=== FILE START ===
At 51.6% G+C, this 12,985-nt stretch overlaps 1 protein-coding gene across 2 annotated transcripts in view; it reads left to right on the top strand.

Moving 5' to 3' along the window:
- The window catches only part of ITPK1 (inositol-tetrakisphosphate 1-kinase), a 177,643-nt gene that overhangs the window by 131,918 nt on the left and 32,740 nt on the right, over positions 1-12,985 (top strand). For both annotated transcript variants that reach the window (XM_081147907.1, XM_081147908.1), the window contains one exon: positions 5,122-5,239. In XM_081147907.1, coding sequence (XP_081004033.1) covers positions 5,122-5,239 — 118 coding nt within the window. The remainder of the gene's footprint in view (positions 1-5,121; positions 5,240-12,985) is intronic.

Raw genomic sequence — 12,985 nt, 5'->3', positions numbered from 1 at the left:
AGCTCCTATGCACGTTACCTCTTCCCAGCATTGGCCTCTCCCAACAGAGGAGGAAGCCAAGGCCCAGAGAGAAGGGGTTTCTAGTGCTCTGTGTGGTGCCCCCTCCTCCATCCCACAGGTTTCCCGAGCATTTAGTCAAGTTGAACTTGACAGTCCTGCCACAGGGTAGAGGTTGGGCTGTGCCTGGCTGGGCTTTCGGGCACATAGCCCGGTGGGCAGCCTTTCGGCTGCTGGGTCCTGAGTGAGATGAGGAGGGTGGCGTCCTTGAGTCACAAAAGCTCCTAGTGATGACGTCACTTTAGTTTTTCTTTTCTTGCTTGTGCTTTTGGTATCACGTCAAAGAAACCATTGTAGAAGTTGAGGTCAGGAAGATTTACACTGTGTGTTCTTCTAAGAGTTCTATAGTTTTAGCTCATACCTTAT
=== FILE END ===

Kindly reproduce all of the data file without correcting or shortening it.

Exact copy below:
At 51.6% G+C, this 12,985-nt stretch overlaps 1 protein-coding gene across 2 annotated transcripts in view; it reads left to right on the top strand.

Moving 5' to 3' along the window:
- The window catches only part of ITPK1 (inositol-tetrakisphosphate 1-kinase), a 177,643-nt gene that overhangs the window by 131,918 nt on the left and 32,740 nt on the right, over positions 1-12,985 (top strand). For both annotated transcript variants that reach the window (XM_081147907.1, XM_081147908.1), the window contains one exon: positions 5,122-5,239. In XM_081147907.1, coding sequence (XP_081004033.1) covers positions 5,122-5,239 — 118 coding nt within the window. The remainder of the gene's footprint in view (positions 1-5,121; positions 5,240-12,985) is intronic.

Raw genomic sequence — 12,985 nt, 5'->3', positions numbered from 1 at the left:
AGCTCCTATGCACGTTACCTCTTCCCAGCATTGGCCTCTCCCAACAGAGGAGGAAGCCAAGGCCCAGAGAGAAGGGGTTTCTAGTGCTCTGTGTGGTGCCCCCTCCTCCATCCCACAGGTTTCCCGAGCATTTAGTCAAGTTGAACTTGACAGTCCTGCCACAGGGTAGAGGTTGGGCTGTGCCTGGCTGGGCTTTCGGGCACATAGCCCGGTGGGCAGCCTTTCGGCTGCTGGGTCCTGAGTGAGATGAGGAGGGTGGCGTCCTTGAGTCACAAAAGCTCCTAGTGATGACGTCACTTTAGTTTTTCTTTTCTTGCTTGTGCTTTTGGTATCACGTCAAAGAAACCATTGTAGAAGTTGAGGTCAGGAAGATTTACACTGTGTGTTCTTCTAAGAGTTCTATAGTTTTAGCTCATACCTTAT